RedFox
Wednesday, August 25, 2004

What do you want? Ease of use? Power? Nice clean code generated for you?

In the days when I Swung, I used JBuilder, which has a fantastic GUI builder, but generated very messy code. It needed a lot of clean up work afterwards. Maybe he is being better today.

Herr Herr
Wednesday, August 25, 2004

Not used the GUI builder in JBuilder, but my opinion is that the whole thing is shite.

David - what do you mean "'inherited' forms"?


Wednesday, August 25, 2004

JBuilder has an excellent gui builder - the Foundation edition is free for commercial user so try it out.

MT
Wednesday, August 25, 2004

I've spent the past few months knee-deep in hand-scripting layout code in Swing, and I've come up with three important truths;

1. In the GridBagLayout, widgets will never expand with a weight of 0 (default). I've lost far too much time by forgetting this.

2. Use the proper layout manager for the job. The simpler ones like BoxLayout do their job very very well.

3. Don't be afraid of nesting layout schemes. While you will have to be more careful to keep the code neat, it can greatly minimize the requirements for 'tricks'.

One additional point if I may. Getting everything to line up perfectly can be a pain if nesting using BoxLayout since it puts outside gaps around the edges. GridLayout does this much better.

I realize this is a bit off-topic, but I wish someone had told me these simple facts when I got into it. I had to slug through it myself (with out-dated manuals)

One particularly good reference/tutorial is found at...

http://www.prism.uvsq.fr/~bad/Java/AWTLayoutMgr/shortcourse.html

A question if I may; anyone have any experience using the SpringLayout? Good or Bad?

Edward
Wednesday, August 25, 2004

I started Java development with Netbeans couple of years ago. I liked the GUI designer very much, but nowadays I find myself doing the GUI coding manually.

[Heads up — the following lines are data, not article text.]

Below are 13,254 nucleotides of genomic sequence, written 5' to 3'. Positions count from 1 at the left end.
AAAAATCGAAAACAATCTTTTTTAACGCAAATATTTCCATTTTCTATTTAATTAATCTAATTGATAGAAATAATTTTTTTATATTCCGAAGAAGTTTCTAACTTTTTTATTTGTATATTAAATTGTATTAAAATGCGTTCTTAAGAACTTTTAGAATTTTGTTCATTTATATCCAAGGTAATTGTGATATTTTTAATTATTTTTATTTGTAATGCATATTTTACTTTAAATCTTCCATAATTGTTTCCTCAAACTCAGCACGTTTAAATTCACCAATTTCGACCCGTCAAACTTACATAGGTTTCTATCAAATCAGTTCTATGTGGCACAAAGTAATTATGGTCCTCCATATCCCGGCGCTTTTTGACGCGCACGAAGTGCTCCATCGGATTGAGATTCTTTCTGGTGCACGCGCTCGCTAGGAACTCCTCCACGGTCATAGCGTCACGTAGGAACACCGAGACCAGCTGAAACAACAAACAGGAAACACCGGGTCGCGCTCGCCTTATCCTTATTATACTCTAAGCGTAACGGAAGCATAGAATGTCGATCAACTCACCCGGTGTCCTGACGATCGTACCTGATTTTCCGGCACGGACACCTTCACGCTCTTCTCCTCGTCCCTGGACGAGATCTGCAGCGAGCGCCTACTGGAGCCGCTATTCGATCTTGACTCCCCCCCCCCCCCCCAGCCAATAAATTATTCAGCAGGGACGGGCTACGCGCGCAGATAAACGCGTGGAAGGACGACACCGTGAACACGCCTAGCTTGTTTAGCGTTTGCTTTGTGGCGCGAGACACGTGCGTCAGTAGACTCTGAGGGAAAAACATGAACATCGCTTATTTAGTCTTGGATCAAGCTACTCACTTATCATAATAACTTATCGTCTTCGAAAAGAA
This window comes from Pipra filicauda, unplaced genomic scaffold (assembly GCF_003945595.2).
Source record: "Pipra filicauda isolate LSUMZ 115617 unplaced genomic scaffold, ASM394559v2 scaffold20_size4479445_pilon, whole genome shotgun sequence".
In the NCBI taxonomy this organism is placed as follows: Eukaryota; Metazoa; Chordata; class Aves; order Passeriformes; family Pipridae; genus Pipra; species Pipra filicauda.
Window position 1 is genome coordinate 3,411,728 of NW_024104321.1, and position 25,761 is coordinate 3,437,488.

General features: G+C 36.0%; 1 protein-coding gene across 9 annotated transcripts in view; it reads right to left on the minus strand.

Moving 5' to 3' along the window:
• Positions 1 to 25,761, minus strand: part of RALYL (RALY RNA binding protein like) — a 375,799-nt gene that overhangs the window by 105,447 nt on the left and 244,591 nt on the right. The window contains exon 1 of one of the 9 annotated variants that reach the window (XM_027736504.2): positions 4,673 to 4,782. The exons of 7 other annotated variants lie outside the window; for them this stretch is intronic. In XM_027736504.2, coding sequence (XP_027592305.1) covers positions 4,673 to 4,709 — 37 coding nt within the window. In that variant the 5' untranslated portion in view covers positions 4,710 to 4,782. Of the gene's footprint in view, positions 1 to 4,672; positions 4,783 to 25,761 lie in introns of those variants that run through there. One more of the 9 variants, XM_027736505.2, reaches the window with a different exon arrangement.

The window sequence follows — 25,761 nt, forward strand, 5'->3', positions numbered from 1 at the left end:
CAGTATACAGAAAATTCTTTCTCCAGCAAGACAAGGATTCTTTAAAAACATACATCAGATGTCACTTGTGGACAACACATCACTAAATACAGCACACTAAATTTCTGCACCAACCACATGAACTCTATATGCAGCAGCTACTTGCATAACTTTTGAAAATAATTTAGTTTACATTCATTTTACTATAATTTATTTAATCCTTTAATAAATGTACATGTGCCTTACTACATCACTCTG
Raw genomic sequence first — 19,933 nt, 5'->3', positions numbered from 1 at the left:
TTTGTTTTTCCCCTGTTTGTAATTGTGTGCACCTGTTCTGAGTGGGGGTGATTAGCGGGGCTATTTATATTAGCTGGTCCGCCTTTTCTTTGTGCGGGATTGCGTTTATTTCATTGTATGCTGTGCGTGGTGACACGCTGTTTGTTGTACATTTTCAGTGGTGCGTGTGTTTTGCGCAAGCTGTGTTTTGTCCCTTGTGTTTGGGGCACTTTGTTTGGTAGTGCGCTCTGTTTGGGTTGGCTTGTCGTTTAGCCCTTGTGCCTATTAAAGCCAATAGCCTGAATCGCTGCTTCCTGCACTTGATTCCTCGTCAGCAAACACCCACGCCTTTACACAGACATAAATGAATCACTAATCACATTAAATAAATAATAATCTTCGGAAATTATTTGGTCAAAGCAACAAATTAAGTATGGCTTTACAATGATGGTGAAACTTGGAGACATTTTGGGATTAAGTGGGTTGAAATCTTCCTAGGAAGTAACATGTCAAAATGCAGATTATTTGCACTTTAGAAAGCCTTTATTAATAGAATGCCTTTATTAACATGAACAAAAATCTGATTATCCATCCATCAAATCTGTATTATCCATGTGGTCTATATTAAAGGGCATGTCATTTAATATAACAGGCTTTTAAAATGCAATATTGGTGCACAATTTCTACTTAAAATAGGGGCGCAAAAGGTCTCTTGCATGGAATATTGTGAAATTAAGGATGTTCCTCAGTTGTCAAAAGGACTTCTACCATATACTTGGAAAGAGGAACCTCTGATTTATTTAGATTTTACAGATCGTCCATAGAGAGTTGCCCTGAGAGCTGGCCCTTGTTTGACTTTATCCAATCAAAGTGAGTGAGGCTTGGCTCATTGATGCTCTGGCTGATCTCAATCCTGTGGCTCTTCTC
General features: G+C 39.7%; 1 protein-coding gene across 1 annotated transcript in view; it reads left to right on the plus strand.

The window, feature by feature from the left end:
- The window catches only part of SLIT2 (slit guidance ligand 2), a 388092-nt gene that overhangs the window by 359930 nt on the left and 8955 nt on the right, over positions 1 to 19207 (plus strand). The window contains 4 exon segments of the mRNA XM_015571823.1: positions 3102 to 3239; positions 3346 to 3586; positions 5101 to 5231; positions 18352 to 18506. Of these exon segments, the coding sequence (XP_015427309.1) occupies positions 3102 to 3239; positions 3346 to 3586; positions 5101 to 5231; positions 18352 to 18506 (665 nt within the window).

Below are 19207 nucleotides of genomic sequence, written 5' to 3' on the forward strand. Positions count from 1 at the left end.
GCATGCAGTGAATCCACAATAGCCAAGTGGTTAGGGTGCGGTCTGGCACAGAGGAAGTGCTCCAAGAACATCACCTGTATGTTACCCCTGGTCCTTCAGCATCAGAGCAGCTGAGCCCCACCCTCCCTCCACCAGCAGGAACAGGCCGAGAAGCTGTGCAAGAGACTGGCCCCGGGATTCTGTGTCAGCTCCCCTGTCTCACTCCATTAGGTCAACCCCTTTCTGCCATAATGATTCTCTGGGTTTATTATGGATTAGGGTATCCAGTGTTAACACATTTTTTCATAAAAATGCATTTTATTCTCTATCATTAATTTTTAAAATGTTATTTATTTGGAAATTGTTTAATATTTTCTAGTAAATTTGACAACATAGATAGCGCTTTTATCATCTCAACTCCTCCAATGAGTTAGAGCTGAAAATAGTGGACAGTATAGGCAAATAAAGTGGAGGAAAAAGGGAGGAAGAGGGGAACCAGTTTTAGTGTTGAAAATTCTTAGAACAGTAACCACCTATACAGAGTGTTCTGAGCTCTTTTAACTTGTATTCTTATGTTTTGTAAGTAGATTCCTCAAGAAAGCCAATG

Take a look at the jgoodies site ( www.jgoodies.com ). There's lot of interesting tools to create good looking interfaces over there.

Axel Hallez
Wednesday, August 25, 2004

You should take a look at the JGoodies suite of tools.  They have a free set of tools that allow you to build Swing GUIs without the need of a GUI Builder (though there are third party tools that let you visually build GUIs using the jgoodies APIs).  They have sample apps on their site for you to preview.  It is a really well done API.

http://www.jgoodies.com/

ac
Wednesday, August 25, 2004

<sermon>

Why has no one else successfully copied the Next/Apple idea of "freeze dried objects"?

http://www.stepwise.com/Articles/Technical/FreezeDriedObjects.html

Using code to create a GUI seems so 1980s to me.  Less code == faster development and fewer bugs, in almost all cases.

I think MS is finally taking this tack with their XML GUI thingy for Longhorn.  Is there a Java equivalent?

Reducing the number of lines of code seems to be becoming an Apple developer mantra.  Please please please rest of the software industry adopt this mantra, too.

</sermon>

Jim Rankin
Wednesday, August 25, 2004

*  Recent Topics

*  Fog Creek Home